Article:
MSEC Working Group B. Weis Internet-Draft S. Rowles Expires:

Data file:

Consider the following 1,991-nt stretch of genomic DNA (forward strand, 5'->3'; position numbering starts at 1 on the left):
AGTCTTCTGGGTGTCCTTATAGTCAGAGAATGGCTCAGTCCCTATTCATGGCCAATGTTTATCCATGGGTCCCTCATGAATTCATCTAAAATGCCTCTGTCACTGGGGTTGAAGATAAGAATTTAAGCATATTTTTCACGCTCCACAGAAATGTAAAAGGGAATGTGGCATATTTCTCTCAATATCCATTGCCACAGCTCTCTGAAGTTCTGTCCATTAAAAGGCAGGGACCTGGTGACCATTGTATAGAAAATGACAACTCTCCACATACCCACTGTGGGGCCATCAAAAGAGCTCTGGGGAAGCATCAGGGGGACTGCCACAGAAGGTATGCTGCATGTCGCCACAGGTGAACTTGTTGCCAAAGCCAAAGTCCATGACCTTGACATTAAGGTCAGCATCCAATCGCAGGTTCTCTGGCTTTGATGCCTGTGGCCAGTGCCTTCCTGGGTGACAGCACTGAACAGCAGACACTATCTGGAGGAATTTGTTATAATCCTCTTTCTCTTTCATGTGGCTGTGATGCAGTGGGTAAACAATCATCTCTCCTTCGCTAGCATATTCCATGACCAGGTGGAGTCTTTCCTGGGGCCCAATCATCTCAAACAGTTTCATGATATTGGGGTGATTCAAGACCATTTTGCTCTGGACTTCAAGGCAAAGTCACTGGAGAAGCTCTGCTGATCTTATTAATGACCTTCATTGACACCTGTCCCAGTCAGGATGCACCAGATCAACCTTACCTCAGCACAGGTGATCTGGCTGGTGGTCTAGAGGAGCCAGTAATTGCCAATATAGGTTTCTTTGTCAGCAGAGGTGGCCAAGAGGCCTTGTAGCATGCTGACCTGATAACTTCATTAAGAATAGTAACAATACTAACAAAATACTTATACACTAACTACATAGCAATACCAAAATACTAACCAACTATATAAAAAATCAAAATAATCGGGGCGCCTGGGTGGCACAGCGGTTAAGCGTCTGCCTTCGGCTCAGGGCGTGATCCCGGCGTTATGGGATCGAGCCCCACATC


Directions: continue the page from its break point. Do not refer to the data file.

December 18, 2006April 20, 2007 Cisco Systems June 16,October 17, 2006 Updates to the Group Domain of Interpretation (GDOI) draft-ietf-msec-gdoi-update-00draft-ietf-msec-gdoi-update-01 Status of this Memo By submitting this Internet-Draft, each author represents that any applicable patent or other IPR claims of which he or she is aware have been or will be disclosed, and any of which he or she becomes aware will be disclosed, in accordance with Section 6 of BCP 79. Internet-Drafts are working documents of the Internet Engineering Task Force (IETF), its areas, and its working groups. Note that other groups may also distribute working documents as Internet- Drafts. Internet-Drafts are draft documents valid for a maximum of six months and may be updated, replaced, or obsoleted by other documents at any time. It is inappropriate to use Internet-Drafts as reference material or to cite them other than as "work in progress." The list of current Internet-Drafts can be accessed at http://www.ietf.org/ietf/1id-abstracts.txt. The list of Internet-Draft Shadow Directories can be accessed at http://www.ietf.org/shadow.html. This Internet-Draft will expire on December 18, 2006.April 20, 2007. Copyright Notice Copyright (C) The Internet Society (2006). Abstract This memo describes updates to the Group Domain of Interpretation (GDOI) [RFC3547]. It provides clarification where the original text is unclear. It also includes a discussion of algorithm agility within GDOI, and proposes several new algorithm attribute values. Table of Contents 1. Introduction . . . . . . . . . . . . . . . . . . . . . . . . . 3 1.1. Requirements notation . . . . . . . . . . . . . . . . . . 3 2. Cryptographic Algorithm agility . . . . . . . . . . . . . . . 4 2.1. Phase 1 protocol . . . . . . . . . . . . . . . . . . . . . 4 2.2. GROUPKEY-PUSH message . . . . . . . . . . . . . . . . . . 4 2.3. IPsec TEK Distribution . . . . . . . . . . . . . . . . . . 5 2.4. Certificate Payload . . . . . . . . . . . . . . . . . . . 5 2.5. POP Payload . . . . . . . . . . . . . . . . . . . . . . . 5 3. RFC 3547 Clarification . . . . . . . . . . . . . . . . . . . . 6 3.1. SA Payload . . . . . . . . . . . . . . . . . . . . . . . . 6 3.2. SIG Payload . . . . . . . . . . . . . . . . . . . . . . . 6 3.3. SEQ Payload . . . . . . . . . . . . . . . . . . . . . . . 67 3.4. POP Payload . . . . . . . . . . . . . . . . . . . . . . . 7 3.5. CERT Payload . . . . . . . . . . . . . . . . . . . . . . . 79 3.6. TEK Integrity Key Length . . . . . . . . . . . . . . . . . 79 3.7. KE Payload . . . . . . . . . . . . . . . . . . . . . . . . 89 3.8. Minimum defined attributes . . . . . . . . . . . . . . . . 911 3.9. Attribute behavour . . . . . . . . . . . . . . . . . . . . 911 4. GCKS and Group Member Authorization . . . . . . . . . . . . . 1012 4.1. Authorization using the CERT/POP Payloads . . . . . . . . 1012 4.2. Authorization through other methods . . . . . . . . . . . 1012 5. New GDOI Attributes . . . . . . . . . . . . . . . . . . . . . 1213 5.1. Signature Hash Algorithm . . . . . . . . . . . . . . . . . 1213 5.2. Support of AH . . . . . . . . . . . . . . . . . . . . . . 1213 6. IANA Considerations . . . . . . . . . . . . . . . . . . . . . 1516 7. Security Considerations . . . . . . . . . . . . . . . . . . . 1617 8. Acknowledgements . . . . . . . . . . . . . . . . . . . . . . . 1718 9. References . . . . . . . . . . . . . . . . . . . . . . . . . . 1819 9.1. Normative References . . . . . . . . . . . . . . . . . . . 1819 9.2. Informative References . . . . . . . . . . . . . . . . . . 1819 Authors' Addresses . . . . . . . . . . . . . . . . . . . . . . . . 2021 Intellectual Property and Copyright Statements . . . . . . . . . . 2122 1. Introduction The Group Domain of Interpretation (GDOI) is a group key management protocol fitting into the Multicast Security Group Key Management Architecture [RFC4046]. GDOI is used to disseminate policy and corresponding secrets to a group of participants. GDOI is implemented on hosts and intermediate systems to protect group IP communication (e.g., IP multicast packets) by encapsulating them with the IP Encapsulating Security Payload (ESP) [RFC4303] packets. However, implementation experience has revealed some inconsistencies in RFC 3547 needing clarification. It also defines some additional GDOI algorithm attributes which are useful to GDOI applications. Algorithm agility, the ability to add new algorithms to namespaces, is an important consideration for any protocol. This memo analyzes the state of algorithm agility within GDOI, and proposes some changes based upon that analysis. In particular, methods for fully supporting SHA-256 [FIPS.180-2.2002] as an alternative to theSHA-1 and MD5 hash algorithms are described. The clarification and modifications in this memo retain backwards compatibility with RFC 3547. 1.1. Requirements notation The key words "MUST", "MUST NOT", "REQUIRED", "SHALL", "SHALL NOT", "SHOULD", "SHOULD NOT", "RECOMMENDED", "MAY", and "OPTIONAL" in this document are to be interpreted as described in [RFC2119]. 2. Cryptographic Algorithm agility Algorithm agility was a goal during the development of GDOI, and RFC 3547 generally provides the ability to add new algorithms as necessary. However, further analysis has shown that there are places where algorithm agility is not complete. This section discusses the use of cryptographic algorithms within GDOI, points out variances in algorithm agility, and proposes clarifications without changing any payload formats within the protocol. Recent published attacks on the SHA-1 algorithm motivate its replacement as a cryptographic algorithm. The ability for GDOI to move to the SHA-256 algorithm is explicitly discussed. Later sections on this document propose some enhancements to the GDOI protocol to provide for an easier means of supporting this and additional hash functions. 2.1. Phase 1 protocol GDOI is a "phase 2" protocol protected by a "phase 1" protocol. The Phase 1 protocol defined in RFC 3547 is an IKEv1 Phase 1 protocol (Main Mode or Aggressive Mode). The Phase 1 protocol provides confidentiality via an encryption cipher. It also provides message integrity via a pseudo random function ("prf") (described in Section 4 of [RFC2409], which is usually a hash algorithm using the HMAC [RFC2104] construction. IKEv1 negotiates which encryption ciphers and hash algorithms are to be used. IKEv1 cipher algorithms come from the "Encryption Algorithm" list in the IANA IPsec registry [IPSEC-REG], and the hash algorithms come from the "Hash Algorithm" list in the same registry. The IANA IPsec registry currently includes the SHA2-256, which is intended to be the SHA-256 algorithm. In summary, there are no cryptographic algorithm agility issues with Thethe IKEv1 Phase 1 protocol when used as a GDOI "phase 1" protocol. For a more detailed analysis oof the use of hash algorithms in IKE and IPsec, see [I-D.hoffman-ike-ipsec-hash-use]. 2.2. GROUPKEY-PUSH message The GROUPKEY-PUSH message is protected by an encryption cipher for confidentiality and a digital signature for message integrity. The encryption cipher is described by the IANA GDOI registry as the KEK_ALGORITHM attribute [GDOI-REG]. The digital signature comprises both a hash algorithm defined by the GDOI SIG_HASH_ALGORITHM attribute and a public key signature algorithm defined by the SIG_ALGORITHM attribute. This memo adds the SHA-256 algorithm to the SIG_HASH_ALGORITHM attribute in a later section. In summary, there are no cryptographic algorithm agility issues with the GROUPKEY-PUSH message. 2.3. IPsec TEK Distribution IPsec SAs are distributed by GDOI. An IPsec ESP SA can include an encryption cipher for confidentiality and an algorithm for packet authentication. The encryption ciphers are defined by the IPsec ESP Transform Identifiers defined in the IANA ISAKMP registry [ISAKMP- REG]. The packet authentication method is distributed via an "Authentication Algorithm" SA attribute. SHA-256 may be chosen as the authentication algorithm with HMAC-SHA2-256. Similarly, an IPsec AH SA is defined by choosing AH_SHA2-256 as the "AH Transform Identifier". In summary, there are no cryptographic algorithm agility issues during TEK distribution. 2.4. Certificate Payload Messages in the GROUPKEY-PULL and GROUPKEY-PUSH protocols may include a Certificate Payload (CERT). Certificate digital signatures, and the algorithm agility thereof, are outside the scope of this memo. 2.5. POP Payload The GDOI Proof of Possession (POP) payload may be included in the GROUPKEY-PULL protocol. It contains a digital signature over the hash of sa set of identities and nonces, which provides the current possession of the peer. The digital signature algorithm is defined as the "POP Algorithm" in the IANA GDOI registry [GDOI-REG]. However, identity of the hash algorithm to create the signed data was omitted in RFC 3547. In summary, the POP Payload has an algorithm agility deficiency with regards to the hash algorithm. This memo remedies this omission in a clarification section below. 3. RFC 3547 Clarification Implementation experience of RFC 3547 has revealed a few areas of text that are not sufficiently clear. This section provides clarifying text for those areas. 3.1. SA Payload The SA KEK payload includes the "POP Key Length" field, which is meant to declare the length of a POP signature key. Unfortunately, it is not clear as to whether this refers to the GCKS POP signature key or all entities' POP signature keys. The intent of conveying the length was to ensure that a group member has the capability to validate the GCKS POP payload, so this memo specifies that the value is taken to indicate the length of only the GCKS signature key. Additionally, the units of this field are not explicitly specified in RFC 3547. The value is a number representing the length of key in bits. In the case of POP_ALG_RSA, the value represents the size of the modulus. The units of the SIG_KEY_LENGTH KEK attribute value was not explicitly specified in RFC 3547. The value is a number representing the length of keysthe KEK encryption key in bits. The GDOI_PROTO_IPSEC_ESP attribute is sometimes referred to by the truncated name PROTO_IPSEC_ESP. RFC3547 explicitly specifies that if a KEK cipher requires an IV, then the IV MUST precede the key in the KEK_ALGORITHM_KEY KD payload attribute. However, it should be noted that this IV length is not included in the KEK_KEY_LEN SA payload attribute sent in the SA payload. The KEK_KEY_LEN includes only the actual length of the cipher key. The Group Controller/Key Server (GCKS) adds the KEK_KEY_LEN attribute to the SA payload when distributing KEK policy to group members. The group member verifies whether or not it has the capability of using a cipher key of that size. If the cipher definition includes a fixed key length (e.g., KEK_ALG_3DES), the group member can make its decision solely using KEK_ALGORITHM attribute and does not need the KEK_KEY_LEN attribute. Sending the KEK_KEY_LEN attribute in the SA payload is OPTIONAL if the KEK cipher has a fixed key length. 3.2. SIG Payload The GROUPKEY-PUSH message SIG payload is further clarified here; the SIG payload is a signature of the entire GROUPKEY-PUSH message (not including the SIG payload) before it's been encrypted. The HASH is taken over the string 'rekey', the GROUPKEY-PUSH HDR, SEQ, SA, KD, and optionally the CERT payload. After the SIG payload is created using the signature of the above hash, the current KEK encryption key encrypts all the payloads following the GROUPKEY-PUSH HDR. The SIG_ALGORITHM type of SIG_ALG_RSA does not specify which PKCS#1 [RFC3447] encoding method is employed. To match existing practice, this memo requires that it be the EMSA-PKCS1-v1_5 encoding method. 3.3. SEQ Payload Each GROUPKEY-PUSH message contains a sequence number, which provides anti-replay protection for a KEK. Thus, the GCKS returns a SEQ payload in the GROUPKEY-PULL exchange only if a KEK attribute also exists in the SA payload. A KEK sequence number is associated with a single SPI (i.e., the single set of cookie pair values sent in a GROUPKEY-PUSH ISAKMP HDR). When a new KEK is distributed by a GCKS, it contains a new SPI and resets the sequence number. When a SEQ payload is included in the GROUPKEY-PULL exchange, it includes the most recently used sequence number for the group. At the conclusion of a GROUPKEY-PULL exchange, the initiating group member MUST NOT accept any rekey message with both the KEK attribute SPI value and a sequence number less than or equal to the one received during the GROUPKEY-PULL. When the first group member initiates a GROUPKEY-PULL exchange, the GCKS provides a Sequence Number of zero, since no GROUPKEY-PUSH messages have yet been sent. Note the sequence number increments only with GROUPKEY-PUSH messages. The GROUPKEY-PULL exchange distributes the current sequence number to the group member. The sequence number resets to one with a new KEK attribute, as described in section 5.6 of RFC 3547: "Thus the first packet sent for a given Rekey SA will have a Sequence Number of 1". The sequence number increments with each successive rekey. 3.4. POP Payload RFC 3547 defines the Proof of Possession (POP) payload, which contains a digital signature over a hash. Some RFC 3547 text erroneously describes it as a "prf()". RFC 3547 omitted including a method of specifying the hash function type used in the POP payload. As a result, the GCKS or group member do not have a means by which to agree which hash algorithm should be used. To remedy this omission without changing the protocol, this memo specifies that the hash algorithm passed in the SIG_HASH_ALGORITHM MUST be also used as the POP hash algorithm. 3.5. CERT Payload Receivers of the POP payload need the sender's public key in order to validate the POP. However the sourceThe SIG_ALGORITHM type of that public key isSIG_ALG_RSA does not explicitly defined. For example, if the certificate passed in the CERT payload is an attribute certificate (not containing a public key) then no public keyspecify which PKCS#1 [RFC3447] encoding method is available.employed. To remedy this omission,match existing practice, this memo specifiesrequires that the certificate passed in the CERT payload MUSTit be an identity certificate (includingthe EMSA-PKCS1-v1_5 encoding method. Meadows and Pavlovic have published a paper [MP04] describing a means by which a rogue GDOI device (i.e., GCKS or group member) can gain access to a group for which it is not a group member. The rogue device perpetrates a man-in-the-middle attack, which can occur if the following conditions are true: 1. The rogue GDOI participant convinces an authorized member of the group (i.e., victim group member) that it is a GCKS for that group, and it also convinces the GCKS (i.e., victim GCKS) of that group it is an authorized group member. 2. The victim group member, victim GCKS, and rogue group member all share IKEv1 authentication credentials. 3. The victim GCKS does not properly verify that the IKEv1 authentication credentials used to protect a GROUPKEY-PULL protocol are authorized to be join the group. The point of proof-of-possession is to prove that the owner of the identity associated with the Phase 1 key is the same as the owner of the key distributed in the CERT. This attack can be mitigated by adding the Phase 1 identities into the hashed data. This memo replaces the method of computing POP_HASH, which is: POP_HASH = hash("pop" | IKE-Initiator-P1-ID | IKE-Responder-P1-ID | Ni | Nr) where the fields are hashed as follows: o The string "pop" without a NULL termination character. o The IKE Phase 1 identity of the GCKS as distributed in the "identification Data" portion of the ID payload. Because the length of the identity is variable, the length of the Identification Data MUST be hashed as a four octet value with the length located in the least significant bits (in big-endian format). The length value is hashed before the data value. o The IKE Phase 1 identity of the group member as distributed in the "identification Data" portion of the ID payload. Because the length of the identity is variable, the length of the Identification Data MUST be hashed as a four octet value with the length located in the least significant bits (in big-endian format). The length value is hashed before the data value. o The initiator nonce Ni, as passed in the first GROUPKEY-PULL message. o The responder nonce Nr, as passed in the second GROUPKEY-PULL message. 3.5. CERT Payload Receivers of the POP payload need the sender's public key in order to validate the POP. However the source of that public key is not explicitly defined. For example, if the certificate passed in the CERT payload is an attribute certificate (not containing a public key) then no public key is available. To remedy this omission, this memo specifies that the certificate passed in the CERT payload MUST be an identity certificate (including a public key). 3.6. TEK Integrity Key Length This length of an integrity key distributed within GDOI varies according to the integrity algorithm. The SHA1 keys will consist of 160 bits, SHA256 keys will consist of 256 bits, and MD5 keys will consist of 128 bits. 3.7. KE Payload RFC 3547 provides an OPTIONAL additional protection for the KD payload during a GROUPKEY-PULL exchange called Perfect Forward Secrecy (PFS). If the GCKS and group member exchange KE payloads containing Diffie-Hellman public keys, the GCKS encrypts the KD payload with a secret obtained from the Diffie-Hellman shared number. This encryption precedes the encryption of the entire GROUPKEY-PULL message. The purpose of PFS in GDOI is to more carefully protect the keying material passed from the GCKS to the group member. If a passive attacker captures the GROUPKEY-PULL exchange and performs an offline attack of the IKE Phase 1 confidentiality keys, it may eventually discover them. If PFS is not used, the attacker can immediately use the recovered keys to decrypt data packets and GROUPKEY-PUSH messages, either live or stored. Thus, the IKE Phase 1 keys are critical to the long-term confidentiality of the group. PFS was added as an additional mechanism to hinder a passive attacker by requiring the attacker to perform an additional cryptanalysis to recover the Diffie-Hellman shared number computed by the GCKS and group member. RFC 3547 Section 3.2.1 says "The GCKS responder will xor the DH secret with the KD payload and send it to the member Initiator, which recovers the KD by repeating this operation as in the Oakley IEXTKEY procedure [RFC2412]". However, the IEXTKEY procedure does not xor the DH shared secret with an entire payload, and the DH shared secret is not likely to be long enough to cover the entire payload. Therefore, the following amended procedure MUST be used for PFS. 1. The GCKS and group member MUST derive an encryption key and IV (if needed by the encryption algorithm mode) using the dhEphem method described in Section 6.1.21 of [NIST.800-56A.2006]. 2. The key derivation function MUST be the preferred key derivation function described in Section 5.8.1 of [NIST.800-56A.2006]. The "kdf" function MUST be algorithm defined in the group policy as the SIG_HASH_ALGORITHM attribute. The "keydatalen" input will be the number of bits necessary for the encryption algorithm plus the number of bits needed by the algorithm mode (if any). The "AlgorithmID"following kdf "OtherInfo" values MUST be hashed: * AlgorithmID: This value represents the encryption algorithm with which the derived keying material will be used (i.e., KEK_ALGORITHM). The value is hashed as a two octet value with the algorithm id located in the least significant bits (in big-endian format). * PartyUInfo: This value will be the IKE Phase 1 identity of the GCKS as distributed in the "identification Data" portion of the ID payload. Because the length of the identity is variable, the length of the Identification Data MUST be hashed as a four octet value with the length located in the least significant bits (in big-endian format). The length value will beis hashed before the value of SIG_HASH_ALGORITHM. The "PartyUInfo"data value. * PartyVInfo: This value will be the IKE Phase 1 identity of the GCKS, whereasgroup member as distributed in the "PartyVInfo" value will be"identification Data" portion of the ID payload. Because the length of the IKE Phase 1identity is variable, the length of the group member. No "SuppPubInfo" or "SuppPrivInfo" values are includedIdentification Data MUST be hashed as input toa four octet value with the "kdf" function.length located in the least significant bits (in big-endian format). The length value is hashed before the data value. 3. The result of the hash will be used as input to the encryption algorithm described in the KEK_ALGORITHM attribute. If the algorithm mode requires an IV, the initial bits (in big-endian format) of the derived keying material will be used as the IV. The subsequent bits are used as the encryption key, encrypting the bytes of the KD payload as described in Section 5.4 of RFC 3547. Note that the length of the KD payload may be larger due to cipher block padding. If so, the KD payload length must be modified to reflect the actual length of the ciphertext. 3.8. Minimum defined attributes Minimum attributes that must be sent as part of an SA KEK: KEK_ALGORITHM, KEK_KEY_LENGTH (if the cipher definition includes a variable length key), KEK_KEY_LIFETIME, SIG_HASH_ALGORITHM (except for DSA based algorithms), SIG_ALGORITHM, and SIG_KEY_LENGTH. RFC 3547 states that all mandatory IPsec DOI attributes are mandatory in GDOI_PROTO_IPSEC_ESP. However, no such list of mandatory IPsec DOI attributes can be found in RFC 2407. This memo requires that the following attributes MUST be supported by an RFC 3547 implementation supporting the GDOI_PROTO_IPSEC_ESP SA TEK: SA Life Type, SA Life Duration, Encapsulation Mode, Authentication Algorithm (if the ESP transform includes authentication). 3.9. Attribute behavour An GDOI implementation MUST abort if it encounters and attribute or capability that it does not understand. 4. GCKS and Group Member Authorization A GDOI group member SHOULD be configured with policy describing which IKEv1 identities are authorized to act as GCKS for a group. The following sections clarify the need for a GCKS to authorize group members. Authorization is needed regardless of whether the CERT and POP payloads are mandated in group policy. 4.1. Authorization using the CERT/POP Payloads Meadows and Pavlovic have published a paper [MP04] describing a means by which a rogue GDOI device (i.e., GCKS or group member) can gain access to a group for which it is not a group member. The rogue devices perpetrates a man-in-the-middle attack, which can occur if the following conditions are true: 1. The rogue GDOI participant convinces an authorized member of the group (i.e., victim group member) that it is a GCKS for that group, and it also convinces the GCKS (i.e., victim GCKS) of that group it is an authorized group member. 2. The victim group member, victim GCKS, and rogue group member all share IKEv1 authentication credentials. 3. The victim GCKS does not properly verify that the IKEv1 authentication credentials used to protect a GROUPKEY-PULL protocol are authorized to be join the group. The Meadows and Pavlovic paper recommends changes to the GDOI protocol which would remove this attack. Since this memo seeks to maintain backward compatibility with RFC 3547, these changes are not yet implemented. In the meantime the attack can be mitigated when aA GCKS conforming with RFC 3547 performsSHOULD perform authorization based on the IKEv1 authentication credentials. When the CERT and POP payloads are used for authorization, the GCKS and group member SHOULD verify that the identify in the CERT payload is syntactically the same identity as used in the IKEv1 authentication credentials. For the authorization check to succeed, the two credentials are compared and found to be identical. This stops a group member from authenticating to the GCKS with its own credential, yet including another group member's credentials and proof-of-possession in the CERT and POP payloads. 4.2. Authorization through other methods Although the use of CERT and POP payloads are optional, the need for authorization is still very real.When the use of CERT and POP payloads are not mandated in group policy, the GCKS SHOULD have a means of recognizing authorized group members for each group, where the recognition is based on IKEv1 authentication credentials. For example, the GCKS may have a list of authorized IKEv1 identifiers stored for each Group. The authorization check SHOULD be made after receipt of the ID payload containing a group id the group member is requesting to join. 5. New GDOI Attributes This section contains new attributes to be are defined as part of GDOI. 5.1. Signature Hash Algorithm RFC 3547 defines two signature hash algorithms (MD5 and SHA-1). However, steady advances in technology have rendered both hash algorithms to be weak when used as a signature hash algorithm. The SHA-256 algorithm [FIPS.180-2.2002] has been made available by NIST as a replacement for SHA-1, and is its preferred replacement for both MD5 and SHA-1. A new value for the GDOI SIG_HASH_ALGORITHM attribute is defined by this memo to represent the SHA-256 algorithm: SIG_HASH_SHA256. Support for SIG_HASH_SHA256 is OPTIONAL. 5.2. Support of AH RFC3547 only specifies data-security SAs for one security protocol, IPsec ESP. Typically IPsec implementations use ESP and AH IPsec SAs. This document extends the capability of GDOI to support both ESP and AH. The GROUPKEY-PULL mechanism will establish IPsec ESP SAs and IPsec AH SAs. The GROUPKEY-PUSH will refresh the IPsec ESP SAs and the IPsec AH SAs. Support for AH [RFC4302] will come with the introduction of a new SA_TEK Protocol-ID with the name GDOI_PROTO_IPSEC_AH. Support for the GDOI_PROTO_IPSEC_AH SA TEK is OPTIONAL. The TEK Protocol-Specific payload for AH is as follows: 0 1 2 3 0 1 2 3 4 5 6 7 8 9 0 1 2 3 4 5 6 7 8 9 0 1 2 3 4 5 6 7 8 9 0 1 +-+-+-+-+-+-+-+-+-+-+-+-+-+-+-+-+-+-+-+-+-+-+-+-+-+-+-+-+-+-+-+-! ! Protocol ! SRC ID Type ! SRC ID Port ! +-+-+-+-+-+-+-+-+-+-+-+-+-+-+-+-+-+-+-+-+-+-+-+-+-+-+-+-+-+-+-+-! !SRC ID Data Len! SRC Identification Data ~ +-+-+-+-+-+-+-+-+-+-+-+-+-+-+-+-+-+-+-+-+-+-+-+-+-+-+-+-+-+-+-+-! ! DST ID Type ! DST ID Port !DST ID Data Len! +-+-+-+-+-+-+-+-+-+-+-+-+-+-+-+-+-+-+-+-+-+-+-+-+-+-+-+-+-+-+-+-! ! DST Identification Data ~ +-+-+-+-+-+-+-+-+-+-+-+-+-+-+-+-+-+-+-+-+-+-+-+-+-+-+-+-+-+-+-+-! ! Transform ID ! SPI ! +-+-+-+-+-+-+-+-+-+-+-+-+-+-+-+-+-+-+-+-+-+-+-+-+-+-+-+-+-+-+-+-! ! SPI ! RFC 2407 SA Attributes ~ +-+-+-+-+-+-+-+-+-+-+-+-+-+-+-+-+-+-+-+-+-+-+-+-+-+-+-+-+-+-+-+-! The SAT Payload fields are defined as follows: o Protocol (1 octet) -- Value describing an IP protocol ID (e.g., UDP/TCP). A value of zero means that the Protocol field should be ignored. o SRC ID Type (1 octet) -- Value describing the identity information found in the SRC Identification Data field. Defined values are specified by the IPsec Identification Type section in the IANA ISAKMP Registry [ISAKMP-REG]. o SRC ID Port (2 octets) -- Value specifying a port associated with the source Id. A value of zero means that the SRC ID Port field should be ignored. o SRC ID Data Len (1 octet) -- Value specifying the length of the SRC Identification Data field. o SRC Identification Data (variable length) -- Value, as indicated by the SRC ID Type. Set to three bytes of zero for multiple- source multicast groups that use a common TEK for all senders. o DST ID Type (1 octet) -- Value describing the identity information found in the DST Identification Data field. Defined values are specified by the IPsec Identification Type section in the IANA ISAKMP Registry [ISAKMP-REG]. o DST ID Port (1 octet) -- Value describing an IP protocol ID (e.g., UDP/TCP). A value of zero means that the DST Id Port field should be ignored. o DST ID Port (2 octets) -- Value specifying a port associated with the source Id. A value of zero means that the DST ID Port field should be ignored. o DST ID Data Len (1 octet) -- Value specifying the length of the DST Identification Data field. o DST Identification Data (variable length) -- Value, as indicated by the DST ID Type. o Transform ID (1 octet) -- Value specifying which AH transform is to be used. The list of valid values is defined in the IPsec AH Transform Identifiers section of the IANA ISAKMP Registry [ISAKMP- REG]. o SPI (4 octets) -- Security Parameter Index for AH. o RFC 2407 Attributes -- AH Attributes from Section 4.5 of [RFC2407]. The GDOI supports all IPsec DOI SA Attributes for GDOI_PROTO_IPSEC_AH excluding the Group Description, which MUST NOT be sent by a GDOI implementation and is ignored by a GDOI implementation if received. The Authentication Algorithm attribute of the IPsec DOI is group authentication in GDOI. The following RFC 2407 attributes MUST be sent as part of a GDOI_PROTO_IPSEC_AH attribute: SA Life Type, SA Life Duration, Encapsulation Mode. 6. IANA Considerations The SIG_HASH_ALGORITHM KEK Attribute should be assigned a new Algorithm Type value from the RESERVED space to represent the SHA-256 hash algorithm as defined. The new algorithm name should be SIG_HASH_SHA256. A new SA_TEK type Protocol-ID type should be assigned from the RESERVED space. The new algorithm id should be called GDOI_PROTO_IPSEC_AH, and refers to the IPsec AH encapsulation. 7. Security Considerations This memo describes additional clarification and protocol updates to the GDOI protocol. The security considerations in RFC 3547 remain accurate, with the following additions. o Several minor cryptographic hash algorithm agility issues are resolved, and the stronger SHA-256 cryptographic hash algorithm is added. o Protocol analysis has revealed a man-in-the-middle attack when the GCKS does not authorize group members based on their IKEv1 authentication credentials. This is true even when a CERT and POP payloads are used for authorization. Although suggested as an option in RFC 3547, a GDOI device (group member or GCKS) SHOULD NOT accept an identity in a CERT payload that does not match the IKEv1 identity used to authenticate the group member. 8. Acknowledgements The authors are grateful to Catherine Meadows for her careful review and suggestions for mitigating the man-in-the-middle attack she had previously identified. 9. References 9.1. Normative References [FIPS.180-2.2002] National Institute of Standards and Technology, "Secure Hash Standard", FIPS PUB 180-2, August 2002, <http:// csrc.nist.gov/publications/fips/fips180-2/fips180-2.pdf>. [NIST.800-56A.2006] National Institute of Standards and Technology, "Recommendation for Pair-Wise Key Establishment Schemes Using Discrete Logarithm Cryptography", NIST 800-56A, March 2006, <http://csrc.nist.gov/publications/nistpubs/ 800-56A/sp800-56A_May-3-06.pdf>. [RFC2119] Bradner, S., "Key words for use in RFCs to Indicate Requirement Levels", BCP 14, RFC 2119, March 1997. [RFC2407] Piper, D., "The Internet IP Security Domain of Interpretation for ISAKMP", RFC 2407, November 1998. [RFC2409] Harkins, D. and D. Carrel, "The Internet Key Exchange (IKE)", RFC 2409, November 1998. [RFC3447] Jonsson, J. and B. Kaliski, "Public-Key Cryptography Standards (PKCS) #1: RSA Cryptography Specifications Version 2.1", RFC 3447, February 2003. [RFC3547] Baugher, M., Weis, B., Hardjono, T., and H. Harney, "The Group Domain of Interpretation", RFC 3547, July 2003. [RFC4046] Baugher, M., Canetti, R., Dondeti, L., and F. Lindholm, "Multicast Security (MSEC) Group Key Management Architecture", RFC 4046, April 2005. [RFC4302] Kent, S., "IP Authentication Header", RFC 4302, December 2005. [RFC4303] Kent, S., "IP Encapsulating Security Payload (ESP)", RFC 4303, December 2005. 9.2. Informative References [GDOI-REG] Internet Assigned Numbers Authority, "Group Domain of Interpretation (GDOI) Payload Type Values", IANA Registry, December 2004, <http://www.iana.org/assignments/gdoi-payloads>. [I-D.hoffman-ike-ipsec-hash-use] Hoffman, P., "Use of Hash Algorithms in IKE and IPsec", draft-hoffman-ike-ipsec-hash-use-02draft-hoffman-ike-ipsec-hash-use-03 (work in progress), MarchJuly 2006. [IPSEC-REG] Internet Assigned Numbers Authority, "Internet Key Exchange (IKE) Attributes IKE Attributes", IANA Registry, December 2005, <http://www.iana.org/assignments/ipsec-registry>. [ISAKMP-REG] Internet Assigned Numbers Authority, "Internet Security Association and Key Management Protocol (ISAKMP) Identifiers ISAKMP Attributes", IANA Registry, January 2006, <http://www.iana.org/assignments/isakmp-registry>. [MP04] Meadows, C. and D. Pavlovic, "Deriving, Attacking, and Defending the GDOI Protocol", ESORICS 2004 pp. 53-72, September 2004. [RFC2104] Krawczyk, H., Bellare, M., and R. Canetti, "HMAC: Keyed- Hashing for Message Authentication", RFC 2104, February 1997. Authors' Addresses Brian Weis Cisco Systems 170 W. Tasman Drive San Jose, California 95134-1706 USA Phone: +1-408-526-4796 Email: email@example.com Sheela Rowles Cisco Systems 170 W. Tasman Drive San Jose, California 95134-1706 USA Phone: +1-408-527-7677 Email: firstname.lastname@example.org Intellectual Property Statement The IETF takes no position regarding the validity or scope of any Intellectual Property Rights or other rights that might be claimed to pertain to the implementation or use of the technology described in this document or the extent to which any license under such rights might or might not be available; nor does it represent that it has made any independent effort to identify any such rights. Information on the procedures with respect to rights in RFC documents can be found in BCP 78 and BCP 79. Copies of IPR disclosures made to the IETF Secretariat and any assurances of licenses to be made available, or the result of an attempt made to obtain a general license or permission for the use of such proprietary rights by implementers or users of this specification can be obtained from the IETF on-line IPR repository at http://www.ietf.org/ipr. The IETF invites any interested party to bring to its attention any copyrights, patents or patent applications, or other proprietary rights that may cover technology that may be required to implement this standard. Please address the information to the IETF at email@example.com. Disclaimer of Validity This document and the information contained herein are provided on an "AS IS" basis and THE CONTRIBUTOR, THE ORGANIZATION HE/SHE REPRESENTS OR IS SPONSORED BY (IF ANY), THE INTERNET SOCIETY AND THE INTERNET ENGINEERING TASK FORCE DISCLAIM ALL WARRANTIES, EXPRESS OR IMPLIED, INCLUDING BUT NOT LIMITED TO ANY WARRANTY THAT THE USE OF THE INFORMATION HEREIN WILL NOT INFRINGE ANY RIGHTS OR ANY IMPLIED WARRANTIES OF MERCHANTABILITY OR FITNESS FOR A PARTICULAR PURPOSE. Copyright Statement Copyright (C) The Internet Society (2006). This document is subject to the rights, licenses and restrictions contained in BCP 78, and except as set forth therein, the authors retain all their rights. Acknowledgment Funding for the RFC Editor function is currently provided by the Internet Society.